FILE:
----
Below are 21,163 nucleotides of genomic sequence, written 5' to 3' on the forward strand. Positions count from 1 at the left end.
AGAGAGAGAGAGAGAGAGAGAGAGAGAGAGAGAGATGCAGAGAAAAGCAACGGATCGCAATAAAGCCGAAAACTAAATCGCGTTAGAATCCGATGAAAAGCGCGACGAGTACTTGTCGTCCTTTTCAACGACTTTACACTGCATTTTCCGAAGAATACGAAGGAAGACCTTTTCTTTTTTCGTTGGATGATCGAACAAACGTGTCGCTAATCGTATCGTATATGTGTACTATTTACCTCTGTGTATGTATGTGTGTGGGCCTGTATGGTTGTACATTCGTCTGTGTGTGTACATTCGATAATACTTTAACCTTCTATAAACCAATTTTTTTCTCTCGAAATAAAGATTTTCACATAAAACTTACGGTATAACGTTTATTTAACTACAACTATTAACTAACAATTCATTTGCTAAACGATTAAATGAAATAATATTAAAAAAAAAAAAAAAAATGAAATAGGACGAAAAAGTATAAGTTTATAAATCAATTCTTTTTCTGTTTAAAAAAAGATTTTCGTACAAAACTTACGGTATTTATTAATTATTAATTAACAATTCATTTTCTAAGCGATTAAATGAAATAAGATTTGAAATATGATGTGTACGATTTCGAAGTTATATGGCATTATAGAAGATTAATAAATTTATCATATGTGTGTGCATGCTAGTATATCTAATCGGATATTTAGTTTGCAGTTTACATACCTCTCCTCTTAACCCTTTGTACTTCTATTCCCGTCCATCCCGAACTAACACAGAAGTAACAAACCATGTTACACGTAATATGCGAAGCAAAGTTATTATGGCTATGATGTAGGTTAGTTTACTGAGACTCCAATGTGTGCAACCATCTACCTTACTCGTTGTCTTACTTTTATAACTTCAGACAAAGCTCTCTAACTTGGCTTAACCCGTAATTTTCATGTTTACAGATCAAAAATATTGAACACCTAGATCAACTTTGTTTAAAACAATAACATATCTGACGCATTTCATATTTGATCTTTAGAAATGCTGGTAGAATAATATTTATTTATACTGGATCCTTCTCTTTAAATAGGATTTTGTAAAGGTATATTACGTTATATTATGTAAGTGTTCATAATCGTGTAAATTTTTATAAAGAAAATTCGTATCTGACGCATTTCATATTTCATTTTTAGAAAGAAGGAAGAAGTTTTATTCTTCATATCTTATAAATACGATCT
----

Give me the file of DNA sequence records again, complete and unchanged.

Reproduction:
Below are 21,163 nucleotides of genomic sequence, written 5' to 3' on the forward strand. Positions count from 1 at the left end.
AGAGAGAGAGAGAGAGAGAGAGAGAGAGAGAGAGATGCAGAGAAAAGCAACGGATCGCAATAAAGCCGAAAACTAAATCGCGTTAGAATCCGATGAAAAGCGCGACGAGTACTTGTCGTCCTTTTCAACGACTTTACACTGCATTTTCCGAAGAATACGAAGGAAGACCTTTTCTTTTTTCGTTGGATGATCGAACAAACGTGTCGCTAATCGTATCGTATATGTGTACTATTTACCTCTGTGTATGTATGTGTGTGGGCCTGTATGGTTGTACATTCGTCTGTGTGTGTACATTCGATAATACTTTAACCTTCTATAAACCAATTTTTTTCTCTCGAAATAAAGATTTTCACATAAAACTTACGGTATAACGTTTATTTAACTACAACTATTAACTAACAATTCATTTGCTAAACGATTAAATGAAATAATATTAAAAAAAAAAAAAAAAATGAAATAGGACGAAAAAGTATAAGTTTATAAATCAATTCTTTTTCTGTTTAAAAAAAGATTTTCGTACAAAACTTACGGTATTTATTAATTATTAATTAACAATTCATTTTCTAAGCGATTAAATGAAATAAGATTTGAAATATGATGTGTACGATTTCGAAGTTATATGGCATTATAGAAGATTAATAAATTTATCATATGTGTGTGCATGCTAGTATATCTAATCGGATATTTAGTTTGCAGTTTACATACCTCTCCTCTTAACCCTTTGTACTTCTATTCCCGTCCATCCCGAACTAACACAGAAGTAACAAACCATGTTACACGTAATATGCGAAGCAAAGTTATTATGGCTATGATGTAGGTTAGTTTACTGAGACTCCAATGTGTGCAACCATCTACCTTACTCGTTGTCTTACTTTTATAACTTCAGACAAAGCTCTCTAACTTGGCTTAACCCGTAATTTTCATGTTTACAGATCAAAAATATTGAACACCTAGATCAACTTTGTTTAAAACAATAACATATCTGACGCATTTCATATTTGATCTTTAGAAATGCTGGTAGAATAATATTTATTTATACTGGATCCTTCTCTTTAAATAGGATTTTGTAAAGGTATATTACGTTATATTATGTAAGTGTTCATAATCGTGTAAATTTTTATAAAGAAAATTCGTATCTGACGCATTTCATATTTCATTTTTAGAAAGAAGGAAGAAGTTTTATTCTTCATATCTTATAAATACGATCT